‘World of Warcraft’ Revenue Drops 54% in Seven Months

By | 3 years ago 

Residents of Azeroth should still be able to team-up with enough dungeon crawlers to reclaim Orgrimmar from Garrosh Hellscream in the new Mists of Pandaria content patch, but revenue for Blizzard’s aging MMO is showing a steep downward trend. Blizzard may rapidly be approaching a time when the microtransaction models of World of Warcraft’s competitors start to look pretty appealing.

According to industry analysis firm Superdata Research, Blizzard’s nine-year-old MMO has experienced a 54 percent decrease in revenue over the last seven months. The Superdata report indicates that the WoW generated $93 million in April, which is quite a hit considering the game had pulled in $204 million just seven months earlier. Although that is definitely not an insignificant decrease in revenue for the game, it’s important to remember that the Mists of Pandaria expansion sold millions of copies last September, which inflated that month’s earnings.

Activision has also reported that during that seven month window, the iconic MMO saw 1.3 million subscribers call it quits. Game Rant reported on the drop in subscribers back in May, but the shrinking numbers seem to be a continuing trend. We already know that Blizzard has been testing an in-game store on a Public Test Realm, so the company may be looking to microtransactions to help make up for the drop in subscription and sales income.

World of Warcraft Microtransactions Blizzard Activision PC

In an MMO landscape where players are used to dropping cash here and there for in-game items, the lack of options outside of mounts and pets are most likely hurting Blizzard. Despite the requests of many players (and ex-players) that are sick of shelling out fifteen dollars per month to quest in Azeroth, the number crunchers at Superdata maintain that switching to a free-to-play model wouldn’t be a wise financial move for WoW. Thanks to the still fairly massive player base, the factors needed to make a switch to F2P profitable haven’t hit critical mass quite yet.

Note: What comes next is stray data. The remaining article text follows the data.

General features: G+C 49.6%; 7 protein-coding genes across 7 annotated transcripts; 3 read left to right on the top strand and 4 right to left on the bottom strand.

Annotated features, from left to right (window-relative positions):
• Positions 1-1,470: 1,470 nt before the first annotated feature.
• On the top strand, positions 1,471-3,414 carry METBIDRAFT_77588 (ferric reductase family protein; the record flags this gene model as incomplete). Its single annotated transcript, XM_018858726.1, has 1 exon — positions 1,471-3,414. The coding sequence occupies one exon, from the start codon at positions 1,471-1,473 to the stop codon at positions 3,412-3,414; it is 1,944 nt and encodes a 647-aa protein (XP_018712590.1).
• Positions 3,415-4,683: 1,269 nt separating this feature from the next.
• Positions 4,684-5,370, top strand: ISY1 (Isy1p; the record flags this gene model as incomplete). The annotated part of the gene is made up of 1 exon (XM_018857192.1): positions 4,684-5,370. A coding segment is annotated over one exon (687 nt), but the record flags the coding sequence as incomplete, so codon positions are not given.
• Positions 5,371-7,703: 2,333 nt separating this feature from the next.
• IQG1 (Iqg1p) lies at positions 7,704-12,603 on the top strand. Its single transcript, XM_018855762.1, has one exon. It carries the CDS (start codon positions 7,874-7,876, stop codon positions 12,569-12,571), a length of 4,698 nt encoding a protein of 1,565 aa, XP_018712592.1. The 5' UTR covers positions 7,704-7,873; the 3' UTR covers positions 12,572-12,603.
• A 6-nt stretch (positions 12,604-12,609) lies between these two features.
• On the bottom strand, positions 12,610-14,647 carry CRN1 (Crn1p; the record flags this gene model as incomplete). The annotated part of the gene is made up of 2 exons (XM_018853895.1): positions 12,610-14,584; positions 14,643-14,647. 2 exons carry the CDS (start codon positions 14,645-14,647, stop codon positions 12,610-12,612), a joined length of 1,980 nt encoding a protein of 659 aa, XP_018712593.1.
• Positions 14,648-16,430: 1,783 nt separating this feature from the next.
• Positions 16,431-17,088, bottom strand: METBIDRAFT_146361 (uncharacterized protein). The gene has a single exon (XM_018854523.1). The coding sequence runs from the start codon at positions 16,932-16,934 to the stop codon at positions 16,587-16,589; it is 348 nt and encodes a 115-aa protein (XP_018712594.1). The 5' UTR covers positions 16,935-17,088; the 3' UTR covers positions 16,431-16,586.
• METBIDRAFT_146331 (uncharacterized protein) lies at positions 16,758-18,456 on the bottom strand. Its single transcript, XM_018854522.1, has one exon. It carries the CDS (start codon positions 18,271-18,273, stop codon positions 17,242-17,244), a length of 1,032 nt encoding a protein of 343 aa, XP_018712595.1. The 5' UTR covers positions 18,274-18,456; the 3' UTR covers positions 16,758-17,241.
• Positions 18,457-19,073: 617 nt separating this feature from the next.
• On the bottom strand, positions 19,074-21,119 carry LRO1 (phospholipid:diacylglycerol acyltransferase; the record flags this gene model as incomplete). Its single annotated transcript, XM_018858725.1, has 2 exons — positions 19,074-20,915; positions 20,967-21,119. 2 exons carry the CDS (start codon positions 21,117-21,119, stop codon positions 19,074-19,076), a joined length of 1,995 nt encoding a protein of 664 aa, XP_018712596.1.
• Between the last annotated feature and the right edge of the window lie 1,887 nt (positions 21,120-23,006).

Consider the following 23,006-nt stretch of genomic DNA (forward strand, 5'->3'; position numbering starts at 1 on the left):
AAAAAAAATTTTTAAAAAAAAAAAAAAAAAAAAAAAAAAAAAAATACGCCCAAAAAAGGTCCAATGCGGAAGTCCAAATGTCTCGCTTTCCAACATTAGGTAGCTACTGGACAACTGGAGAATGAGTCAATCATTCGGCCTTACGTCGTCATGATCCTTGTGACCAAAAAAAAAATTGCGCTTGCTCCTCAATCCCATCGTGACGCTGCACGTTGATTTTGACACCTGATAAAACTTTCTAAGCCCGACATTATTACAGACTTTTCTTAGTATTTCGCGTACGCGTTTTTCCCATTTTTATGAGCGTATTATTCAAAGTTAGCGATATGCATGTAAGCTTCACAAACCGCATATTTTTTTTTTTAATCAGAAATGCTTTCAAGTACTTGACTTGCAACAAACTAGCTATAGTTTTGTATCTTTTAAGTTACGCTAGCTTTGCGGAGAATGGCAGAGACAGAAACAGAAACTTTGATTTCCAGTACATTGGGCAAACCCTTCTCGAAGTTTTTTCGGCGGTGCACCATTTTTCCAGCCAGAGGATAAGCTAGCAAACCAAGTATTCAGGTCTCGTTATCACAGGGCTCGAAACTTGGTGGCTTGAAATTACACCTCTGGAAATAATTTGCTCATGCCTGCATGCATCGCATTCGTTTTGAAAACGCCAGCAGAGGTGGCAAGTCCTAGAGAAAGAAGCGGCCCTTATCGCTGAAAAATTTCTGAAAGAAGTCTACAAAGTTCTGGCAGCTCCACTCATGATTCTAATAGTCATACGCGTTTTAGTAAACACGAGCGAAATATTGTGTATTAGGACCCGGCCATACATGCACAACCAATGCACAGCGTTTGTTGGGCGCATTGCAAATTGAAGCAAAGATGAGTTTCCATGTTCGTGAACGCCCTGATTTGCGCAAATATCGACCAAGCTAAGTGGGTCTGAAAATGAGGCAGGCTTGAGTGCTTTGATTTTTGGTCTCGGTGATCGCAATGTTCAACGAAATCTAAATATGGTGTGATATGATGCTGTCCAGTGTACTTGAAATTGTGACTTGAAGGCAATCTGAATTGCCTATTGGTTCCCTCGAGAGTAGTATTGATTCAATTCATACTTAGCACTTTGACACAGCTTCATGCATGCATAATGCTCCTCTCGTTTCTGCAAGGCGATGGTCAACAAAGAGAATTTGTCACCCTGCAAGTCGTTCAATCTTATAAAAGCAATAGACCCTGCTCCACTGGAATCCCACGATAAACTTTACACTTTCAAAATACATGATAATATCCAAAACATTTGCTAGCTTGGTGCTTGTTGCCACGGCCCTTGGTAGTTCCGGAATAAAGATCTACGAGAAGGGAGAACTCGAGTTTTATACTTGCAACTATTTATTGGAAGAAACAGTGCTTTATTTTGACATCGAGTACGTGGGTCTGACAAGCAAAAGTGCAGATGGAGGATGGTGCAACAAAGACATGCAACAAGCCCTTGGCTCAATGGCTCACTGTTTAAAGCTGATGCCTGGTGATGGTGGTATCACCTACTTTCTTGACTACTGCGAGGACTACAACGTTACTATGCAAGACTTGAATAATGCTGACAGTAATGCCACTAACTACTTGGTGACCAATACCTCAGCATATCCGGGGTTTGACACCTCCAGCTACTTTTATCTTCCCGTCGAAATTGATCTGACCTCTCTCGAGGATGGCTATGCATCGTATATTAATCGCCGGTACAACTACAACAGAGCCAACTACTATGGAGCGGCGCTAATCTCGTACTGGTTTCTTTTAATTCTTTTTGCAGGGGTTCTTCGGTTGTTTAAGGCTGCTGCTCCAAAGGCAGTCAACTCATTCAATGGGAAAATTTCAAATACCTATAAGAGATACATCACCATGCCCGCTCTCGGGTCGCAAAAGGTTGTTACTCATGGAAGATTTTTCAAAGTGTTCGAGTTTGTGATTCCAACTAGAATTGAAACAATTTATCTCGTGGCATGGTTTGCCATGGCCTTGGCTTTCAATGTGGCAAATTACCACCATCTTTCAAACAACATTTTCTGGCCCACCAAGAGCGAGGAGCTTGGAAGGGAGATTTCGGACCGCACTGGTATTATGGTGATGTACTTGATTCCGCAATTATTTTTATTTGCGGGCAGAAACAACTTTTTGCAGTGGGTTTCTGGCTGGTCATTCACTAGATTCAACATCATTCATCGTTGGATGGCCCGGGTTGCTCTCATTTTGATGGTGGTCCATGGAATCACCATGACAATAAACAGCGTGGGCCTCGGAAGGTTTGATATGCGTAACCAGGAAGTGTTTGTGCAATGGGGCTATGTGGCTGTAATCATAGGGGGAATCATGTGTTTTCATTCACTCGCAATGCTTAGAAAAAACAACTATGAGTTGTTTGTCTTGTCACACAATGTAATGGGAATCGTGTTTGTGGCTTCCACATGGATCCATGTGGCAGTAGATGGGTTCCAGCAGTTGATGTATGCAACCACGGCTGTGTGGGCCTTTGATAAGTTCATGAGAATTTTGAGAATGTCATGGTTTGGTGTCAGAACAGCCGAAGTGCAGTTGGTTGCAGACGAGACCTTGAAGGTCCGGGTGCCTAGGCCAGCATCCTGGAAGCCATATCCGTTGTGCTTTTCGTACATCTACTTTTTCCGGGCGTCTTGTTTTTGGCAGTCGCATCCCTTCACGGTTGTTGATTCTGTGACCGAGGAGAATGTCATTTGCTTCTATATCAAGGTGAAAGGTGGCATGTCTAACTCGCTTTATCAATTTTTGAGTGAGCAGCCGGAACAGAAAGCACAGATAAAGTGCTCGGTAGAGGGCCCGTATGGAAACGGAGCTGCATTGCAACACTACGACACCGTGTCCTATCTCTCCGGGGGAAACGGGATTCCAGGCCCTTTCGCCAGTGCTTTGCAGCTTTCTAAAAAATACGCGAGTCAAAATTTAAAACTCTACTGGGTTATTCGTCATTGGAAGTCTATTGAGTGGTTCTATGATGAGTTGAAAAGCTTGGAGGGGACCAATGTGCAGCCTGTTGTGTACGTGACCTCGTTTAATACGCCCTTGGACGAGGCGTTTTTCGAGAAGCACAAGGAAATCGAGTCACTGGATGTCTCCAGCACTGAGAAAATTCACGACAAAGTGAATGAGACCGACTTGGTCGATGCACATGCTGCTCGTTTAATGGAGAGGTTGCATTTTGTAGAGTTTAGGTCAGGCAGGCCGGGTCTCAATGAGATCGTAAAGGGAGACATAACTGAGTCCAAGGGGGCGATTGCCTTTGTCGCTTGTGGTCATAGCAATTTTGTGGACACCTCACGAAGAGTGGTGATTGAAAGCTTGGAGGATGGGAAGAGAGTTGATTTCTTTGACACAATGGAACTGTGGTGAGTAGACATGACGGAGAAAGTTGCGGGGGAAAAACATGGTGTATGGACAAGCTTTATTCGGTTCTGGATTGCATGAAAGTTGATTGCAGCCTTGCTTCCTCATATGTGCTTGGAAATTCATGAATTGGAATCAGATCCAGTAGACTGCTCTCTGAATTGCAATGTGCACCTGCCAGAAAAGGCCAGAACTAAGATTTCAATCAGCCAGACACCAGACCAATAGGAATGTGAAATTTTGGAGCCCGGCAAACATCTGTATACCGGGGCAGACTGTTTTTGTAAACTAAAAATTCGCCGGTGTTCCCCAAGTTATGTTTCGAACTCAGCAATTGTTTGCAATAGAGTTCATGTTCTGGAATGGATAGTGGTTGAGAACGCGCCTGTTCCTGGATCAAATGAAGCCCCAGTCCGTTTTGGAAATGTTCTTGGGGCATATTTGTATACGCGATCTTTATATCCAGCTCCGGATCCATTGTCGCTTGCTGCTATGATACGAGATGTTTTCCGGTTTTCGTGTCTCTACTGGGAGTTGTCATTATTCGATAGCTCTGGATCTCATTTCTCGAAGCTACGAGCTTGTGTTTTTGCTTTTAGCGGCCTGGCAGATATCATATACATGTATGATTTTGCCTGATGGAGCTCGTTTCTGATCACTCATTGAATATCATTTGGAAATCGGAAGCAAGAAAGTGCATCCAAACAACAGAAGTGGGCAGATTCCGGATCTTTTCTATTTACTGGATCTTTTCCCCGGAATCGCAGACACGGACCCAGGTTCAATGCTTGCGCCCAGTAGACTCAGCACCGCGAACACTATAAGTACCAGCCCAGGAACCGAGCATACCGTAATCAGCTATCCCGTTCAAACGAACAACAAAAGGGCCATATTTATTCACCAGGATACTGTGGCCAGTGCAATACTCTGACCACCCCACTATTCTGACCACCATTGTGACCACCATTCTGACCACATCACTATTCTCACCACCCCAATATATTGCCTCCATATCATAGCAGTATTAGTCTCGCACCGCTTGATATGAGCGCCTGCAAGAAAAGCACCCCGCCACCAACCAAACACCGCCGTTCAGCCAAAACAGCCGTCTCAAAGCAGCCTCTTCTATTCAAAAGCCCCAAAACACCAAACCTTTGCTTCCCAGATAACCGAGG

It seems more likely that we’ll see Blizzard introduce a hybrid-model, rather than diving headfirst into the F2P market. A model that allows the company to continue collecting subscription fees, but also offers players a wider variety of items to purchase would allow the company to make up some lost revenue without losing its current monthly income.

Standing by the old-school subscription model while surrounded by a number of high quality F2P competitors is a bold move that not many MMOs could pull off. Though many members of WoW’s loyal fan-base have been dropping fifteen bucks a month for nearly a decade at this point, so if anyone could successfully cash in on a hybrid-model, it’s probably Blizzard.

Despite the shrinking market for subscription-based MMOs, The Elder Scrolls Online is prepared to follow in WoW’s footsteps and launch with a $15 per month fee. MMO fans are already taking bets on how long the upcoming next-gen MMO will last before tweaking its subscription model.


World of Warcraft is currently available for Mac and PC.

Source: Superdata Research

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